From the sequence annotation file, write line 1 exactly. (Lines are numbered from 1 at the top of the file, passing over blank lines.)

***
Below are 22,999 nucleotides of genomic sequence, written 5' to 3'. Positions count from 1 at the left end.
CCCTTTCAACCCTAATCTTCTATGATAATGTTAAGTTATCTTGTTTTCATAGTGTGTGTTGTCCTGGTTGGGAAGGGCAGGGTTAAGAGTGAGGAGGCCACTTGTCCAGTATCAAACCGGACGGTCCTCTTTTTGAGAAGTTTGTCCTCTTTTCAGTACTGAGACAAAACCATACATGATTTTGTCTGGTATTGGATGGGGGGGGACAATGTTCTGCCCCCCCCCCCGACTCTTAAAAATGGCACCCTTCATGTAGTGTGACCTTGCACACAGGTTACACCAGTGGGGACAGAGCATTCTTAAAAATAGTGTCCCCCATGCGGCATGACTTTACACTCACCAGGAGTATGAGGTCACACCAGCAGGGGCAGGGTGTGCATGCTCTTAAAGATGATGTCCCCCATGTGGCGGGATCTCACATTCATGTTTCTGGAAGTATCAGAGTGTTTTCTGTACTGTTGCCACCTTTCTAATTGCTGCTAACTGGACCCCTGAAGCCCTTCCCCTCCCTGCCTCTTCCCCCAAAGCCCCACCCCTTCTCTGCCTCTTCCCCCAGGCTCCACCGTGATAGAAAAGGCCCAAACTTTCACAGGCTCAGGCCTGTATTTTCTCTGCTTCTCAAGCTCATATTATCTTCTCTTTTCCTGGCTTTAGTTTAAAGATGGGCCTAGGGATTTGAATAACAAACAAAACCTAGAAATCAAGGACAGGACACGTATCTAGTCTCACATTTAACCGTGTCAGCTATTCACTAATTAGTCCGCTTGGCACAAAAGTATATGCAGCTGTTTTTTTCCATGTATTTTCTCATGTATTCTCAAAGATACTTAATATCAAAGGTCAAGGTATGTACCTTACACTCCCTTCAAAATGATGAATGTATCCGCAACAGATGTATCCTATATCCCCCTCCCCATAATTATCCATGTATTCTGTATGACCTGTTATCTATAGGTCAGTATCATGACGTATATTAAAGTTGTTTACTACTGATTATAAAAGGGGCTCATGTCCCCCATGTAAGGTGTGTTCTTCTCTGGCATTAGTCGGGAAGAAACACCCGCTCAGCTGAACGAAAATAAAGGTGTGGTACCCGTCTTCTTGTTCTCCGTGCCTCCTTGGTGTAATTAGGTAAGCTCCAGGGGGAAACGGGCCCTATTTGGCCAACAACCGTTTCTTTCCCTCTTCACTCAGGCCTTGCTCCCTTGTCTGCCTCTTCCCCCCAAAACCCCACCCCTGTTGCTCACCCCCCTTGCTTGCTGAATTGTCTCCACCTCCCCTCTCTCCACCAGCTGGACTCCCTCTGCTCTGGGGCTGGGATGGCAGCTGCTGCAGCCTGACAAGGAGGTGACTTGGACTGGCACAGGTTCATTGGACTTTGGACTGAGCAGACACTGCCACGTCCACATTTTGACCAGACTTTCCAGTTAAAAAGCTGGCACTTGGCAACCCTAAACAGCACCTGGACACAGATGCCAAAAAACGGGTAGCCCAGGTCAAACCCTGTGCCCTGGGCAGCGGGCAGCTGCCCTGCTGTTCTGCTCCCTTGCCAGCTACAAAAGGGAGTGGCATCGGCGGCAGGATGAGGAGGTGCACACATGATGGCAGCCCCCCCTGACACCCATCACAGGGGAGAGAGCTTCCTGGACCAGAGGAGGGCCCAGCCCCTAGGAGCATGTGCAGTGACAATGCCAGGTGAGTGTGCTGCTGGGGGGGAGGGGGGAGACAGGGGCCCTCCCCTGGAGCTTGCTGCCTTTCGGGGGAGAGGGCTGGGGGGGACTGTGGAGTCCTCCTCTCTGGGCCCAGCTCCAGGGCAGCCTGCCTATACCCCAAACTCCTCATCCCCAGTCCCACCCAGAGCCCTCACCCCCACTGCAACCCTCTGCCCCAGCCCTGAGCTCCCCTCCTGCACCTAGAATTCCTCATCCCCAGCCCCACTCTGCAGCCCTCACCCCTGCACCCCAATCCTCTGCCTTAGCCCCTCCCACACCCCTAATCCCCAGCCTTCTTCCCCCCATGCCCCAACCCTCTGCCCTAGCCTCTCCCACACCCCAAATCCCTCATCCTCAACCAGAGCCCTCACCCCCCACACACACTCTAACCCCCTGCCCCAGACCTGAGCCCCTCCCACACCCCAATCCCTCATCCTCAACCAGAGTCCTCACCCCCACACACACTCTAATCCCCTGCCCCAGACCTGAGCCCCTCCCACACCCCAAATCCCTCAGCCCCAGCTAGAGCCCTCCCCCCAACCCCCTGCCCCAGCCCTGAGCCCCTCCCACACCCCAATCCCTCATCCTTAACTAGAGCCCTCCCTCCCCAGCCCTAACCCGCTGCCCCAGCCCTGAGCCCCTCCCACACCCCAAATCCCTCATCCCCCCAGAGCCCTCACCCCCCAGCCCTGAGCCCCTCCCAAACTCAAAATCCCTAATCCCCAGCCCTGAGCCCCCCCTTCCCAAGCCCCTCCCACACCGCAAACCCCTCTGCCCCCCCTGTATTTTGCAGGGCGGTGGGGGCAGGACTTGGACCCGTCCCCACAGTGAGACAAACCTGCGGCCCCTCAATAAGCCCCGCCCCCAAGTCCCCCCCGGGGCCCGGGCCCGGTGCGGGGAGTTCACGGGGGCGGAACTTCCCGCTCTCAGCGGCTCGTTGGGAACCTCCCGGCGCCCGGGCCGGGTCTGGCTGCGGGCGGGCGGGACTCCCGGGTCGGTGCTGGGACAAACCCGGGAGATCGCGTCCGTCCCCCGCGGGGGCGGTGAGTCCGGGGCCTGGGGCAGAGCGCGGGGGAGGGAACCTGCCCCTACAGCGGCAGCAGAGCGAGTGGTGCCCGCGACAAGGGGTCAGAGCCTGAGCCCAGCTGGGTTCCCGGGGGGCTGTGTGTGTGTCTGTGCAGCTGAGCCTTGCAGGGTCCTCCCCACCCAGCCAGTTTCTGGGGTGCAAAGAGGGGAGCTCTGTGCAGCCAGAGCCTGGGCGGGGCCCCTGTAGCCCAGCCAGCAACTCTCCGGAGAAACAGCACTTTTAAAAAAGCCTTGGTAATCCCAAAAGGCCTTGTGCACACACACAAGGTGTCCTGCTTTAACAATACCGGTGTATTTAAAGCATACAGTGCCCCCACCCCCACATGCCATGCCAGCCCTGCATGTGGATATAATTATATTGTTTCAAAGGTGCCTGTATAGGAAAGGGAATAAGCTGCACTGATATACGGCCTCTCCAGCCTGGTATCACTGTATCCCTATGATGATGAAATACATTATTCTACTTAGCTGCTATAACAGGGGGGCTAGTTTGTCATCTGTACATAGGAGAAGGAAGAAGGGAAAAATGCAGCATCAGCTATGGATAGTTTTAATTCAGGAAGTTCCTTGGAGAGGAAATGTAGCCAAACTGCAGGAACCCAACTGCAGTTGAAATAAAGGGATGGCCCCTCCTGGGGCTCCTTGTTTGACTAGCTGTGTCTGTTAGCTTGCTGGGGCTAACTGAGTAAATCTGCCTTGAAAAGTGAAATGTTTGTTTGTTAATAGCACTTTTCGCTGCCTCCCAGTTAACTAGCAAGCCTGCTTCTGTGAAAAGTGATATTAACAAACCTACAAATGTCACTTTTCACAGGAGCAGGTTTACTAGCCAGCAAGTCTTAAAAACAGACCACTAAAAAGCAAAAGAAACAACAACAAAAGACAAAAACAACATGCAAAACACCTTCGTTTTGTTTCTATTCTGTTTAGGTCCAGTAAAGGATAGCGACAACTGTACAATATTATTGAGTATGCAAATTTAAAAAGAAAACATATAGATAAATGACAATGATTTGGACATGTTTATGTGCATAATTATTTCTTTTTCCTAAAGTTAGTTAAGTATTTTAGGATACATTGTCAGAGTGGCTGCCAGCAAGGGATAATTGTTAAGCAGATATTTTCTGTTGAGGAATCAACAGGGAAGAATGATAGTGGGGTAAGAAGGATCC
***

Below are 22,999 nucleotides of genomic sequence, written 5' to 3'. Positions count from 1 at the left end.